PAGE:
Wrestling with online tone and etiquette

Being sort-of-flamed in a forum a while ago was a wake-up call to getting the tone of online writing right. It’s something I’m still working on and something subs, copy editors and writers moving into online work would do well to learn.

Because unless you’re actively writing for the Web – blogging, contributing to forums, commenting and so on – then the Web’s more natural, conversational tone and transparency won’t come easily. In fact, your writing may end up sticking out like an academic essay delivered on the radio.

I’m learning that one of the best things you can do to make a successful transition to online work is to take part in the culture of the Web – just as your readers do.

Writing a blog, making comments, joining a forum or discussion – these are all ways to join in and develop your online voice.

The problem for print journalists is that we’re used to operating in a vacuum. We’re used to telling the reader what to think in a one-way distribution of information that is forgotten as soon as it goes to press.

And too often, the reader has felt like a nameless, faceless entity summed up by market research as an ABC1 type.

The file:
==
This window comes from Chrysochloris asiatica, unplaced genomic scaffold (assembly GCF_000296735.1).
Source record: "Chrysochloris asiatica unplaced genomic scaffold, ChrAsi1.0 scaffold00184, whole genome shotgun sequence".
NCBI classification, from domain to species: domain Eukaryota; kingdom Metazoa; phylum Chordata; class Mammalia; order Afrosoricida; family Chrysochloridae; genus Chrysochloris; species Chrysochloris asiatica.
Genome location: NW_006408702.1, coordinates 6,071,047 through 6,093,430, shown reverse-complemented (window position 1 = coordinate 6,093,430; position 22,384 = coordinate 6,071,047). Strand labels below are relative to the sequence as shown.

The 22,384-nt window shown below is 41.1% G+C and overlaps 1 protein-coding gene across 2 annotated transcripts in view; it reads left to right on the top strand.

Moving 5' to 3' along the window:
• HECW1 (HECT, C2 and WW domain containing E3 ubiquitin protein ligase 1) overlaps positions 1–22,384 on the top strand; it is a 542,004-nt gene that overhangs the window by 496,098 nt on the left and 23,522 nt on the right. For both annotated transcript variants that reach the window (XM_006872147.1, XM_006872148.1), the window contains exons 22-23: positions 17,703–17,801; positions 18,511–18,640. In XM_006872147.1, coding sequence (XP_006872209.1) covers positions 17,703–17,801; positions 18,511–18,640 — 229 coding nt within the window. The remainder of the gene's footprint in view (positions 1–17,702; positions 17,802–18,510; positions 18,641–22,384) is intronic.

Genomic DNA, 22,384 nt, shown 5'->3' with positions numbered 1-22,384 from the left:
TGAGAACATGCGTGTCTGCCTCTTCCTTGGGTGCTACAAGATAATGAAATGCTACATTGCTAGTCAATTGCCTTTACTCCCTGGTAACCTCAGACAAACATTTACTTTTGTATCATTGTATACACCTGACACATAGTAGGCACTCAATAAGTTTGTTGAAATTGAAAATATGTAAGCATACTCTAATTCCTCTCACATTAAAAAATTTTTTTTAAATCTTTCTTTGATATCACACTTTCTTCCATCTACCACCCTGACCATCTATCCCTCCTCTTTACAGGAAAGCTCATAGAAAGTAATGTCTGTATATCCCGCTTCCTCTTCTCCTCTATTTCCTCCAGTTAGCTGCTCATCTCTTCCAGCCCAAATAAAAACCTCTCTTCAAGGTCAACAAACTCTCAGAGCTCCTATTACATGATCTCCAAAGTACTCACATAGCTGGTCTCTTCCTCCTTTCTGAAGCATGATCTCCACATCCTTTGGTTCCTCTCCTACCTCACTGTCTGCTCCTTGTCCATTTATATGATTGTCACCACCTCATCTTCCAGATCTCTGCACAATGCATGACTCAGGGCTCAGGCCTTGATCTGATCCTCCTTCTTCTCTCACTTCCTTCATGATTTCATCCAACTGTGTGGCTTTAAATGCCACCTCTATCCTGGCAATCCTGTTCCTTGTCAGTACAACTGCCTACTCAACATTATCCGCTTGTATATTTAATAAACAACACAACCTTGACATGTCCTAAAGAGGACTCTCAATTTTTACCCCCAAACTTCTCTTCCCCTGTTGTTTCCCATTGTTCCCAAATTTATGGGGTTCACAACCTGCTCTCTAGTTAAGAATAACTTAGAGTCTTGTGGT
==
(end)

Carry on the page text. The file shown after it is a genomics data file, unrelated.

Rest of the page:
Not so on the Web. Expect them to talk back and respond directly to the content you upload. And be ready for them to click through to you from Bratisalava or Boston as much as from Birmingham or Bognor. Cock it up or come across as superior (even if you are!) and you can expect a flaming for you and/or your brand.

Dan Gillmor (author of We The Media) says journalism is in the process of evolving from ‘journalism as lecture to journalism as conversation’. Which means…

Online editors need to be ready to engage at a grassroots level. We can now write in the second-person, ask direct questions, start debates and reply to commentors, critics and detractors.

Btw, don’t think having a site which with comments disabled lets you off – anything you publish can be linked to, commented on, blogged about or discussed openly for anyone to read, ad infinitum.

But get the tone right and the readers are more likely to buy into what you’re saying.

(For a commercial rationale on this, check out why being likeable online is an important business strategy. Being controversial brings in traffic but if you’re selling something it’s likeability that makes people want to buy.)

And if you do cock up? Don’t respond in anger. Be humble, be honest, apologise for getting it wrong, ask what they suggest doing and avoid tit-for-tat responses. People will usually forgive you for being an arse. Once anyway.

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